Trustees of the University of Maine System got an update this week regarding the financial and programmatic health of the state’s seven university campuses and its online and distance-learning initiative called University College.
Last year, projected budget shortfalls to the tune of $42.8 million prompted administrators to reevaluate the management and academic structures of the Maine system. At its November 2009 meeting, the board of trustees endorsed a broad-based plan that sought systemwide financial sustainability by 2013. System chancellor Richard L. Pattenaude discussed the plan on the NEBHE website in June.
At this year’s meeting, trustees were presented with a “newly updated multiyear financial plan” outlining scenarios leading to a balanced budget and sustainability for the system in five years. Officials in the chancellor’s office praised the seven Maine campuses for helping in this effort; institutional leaders this year have identified cost savings totaling about $5 million.
Many of these efficiencies and reductions have cost jobs. The system, in an effort to cut spending, has reduced its total workforce by 6% over the past three years. Facing a $5.9 million shortfall, the University of Maine alone trimmed more than 52 FTE positions, though few of those reductions were outright layoffs.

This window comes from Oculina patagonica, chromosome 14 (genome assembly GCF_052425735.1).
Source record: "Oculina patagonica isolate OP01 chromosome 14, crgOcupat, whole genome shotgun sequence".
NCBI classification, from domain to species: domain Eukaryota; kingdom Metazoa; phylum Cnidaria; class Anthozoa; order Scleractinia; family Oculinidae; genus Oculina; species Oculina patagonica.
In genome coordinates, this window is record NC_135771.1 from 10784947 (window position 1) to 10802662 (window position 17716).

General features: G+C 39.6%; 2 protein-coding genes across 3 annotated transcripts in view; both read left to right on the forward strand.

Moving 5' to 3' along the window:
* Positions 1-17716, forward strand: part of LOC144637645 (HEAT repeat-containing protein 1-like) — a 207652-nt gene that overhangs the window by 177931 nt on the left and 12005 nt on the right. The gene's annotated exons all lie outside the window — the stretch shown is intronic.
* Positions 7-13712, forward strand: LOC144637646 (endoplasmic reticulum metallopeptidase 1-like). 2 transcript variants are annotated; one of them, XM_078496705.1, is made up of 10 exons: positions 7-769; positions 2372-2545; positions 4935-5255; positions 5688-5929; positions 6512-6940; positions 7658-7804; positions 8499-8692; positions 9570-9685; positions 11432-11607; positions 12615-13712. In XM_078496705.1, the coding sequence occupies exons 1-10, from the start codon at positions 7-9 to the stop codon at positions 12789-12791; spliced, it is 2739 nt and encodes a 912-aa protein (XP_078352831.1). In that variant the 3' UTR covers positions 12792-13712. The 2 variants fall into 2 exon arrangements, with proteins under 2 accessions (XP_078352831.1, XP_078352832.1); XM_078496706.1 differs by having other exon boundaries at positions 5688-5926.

The elimination of many adjunct faculty positions may have also led to spikes in faculty teaching loads and class sizes, and hampered student access to certain courses, as sections were eliminated. Proposed spring cutbacks reportedly threatened the existence of the French department (among others) at the University of Maine, and trustees this week approved the elimination of two bachelor of science degrees in secondary education at the University of Maine at Fort Kent. Academic programs at Maine campuses, according to Pattenaude, must pass the “12/5 rule”—meaning that any class with fewer than 12 students and any department with fewer than five majors must defend its continued funding.
Some UMaine System priorities are growing, however. For example, distance and online education credit hours increased this year (at annual rates of 8.5% and 27%, respectively) and community college transfers into the system are up 12% over last year.
Related Posts: Lessons from Restructuring the University of Maine System; Good Intentions: Many Mainers Plan to Go to College, but Few Do (pdf); Maine Compact for Higher Education (pdf)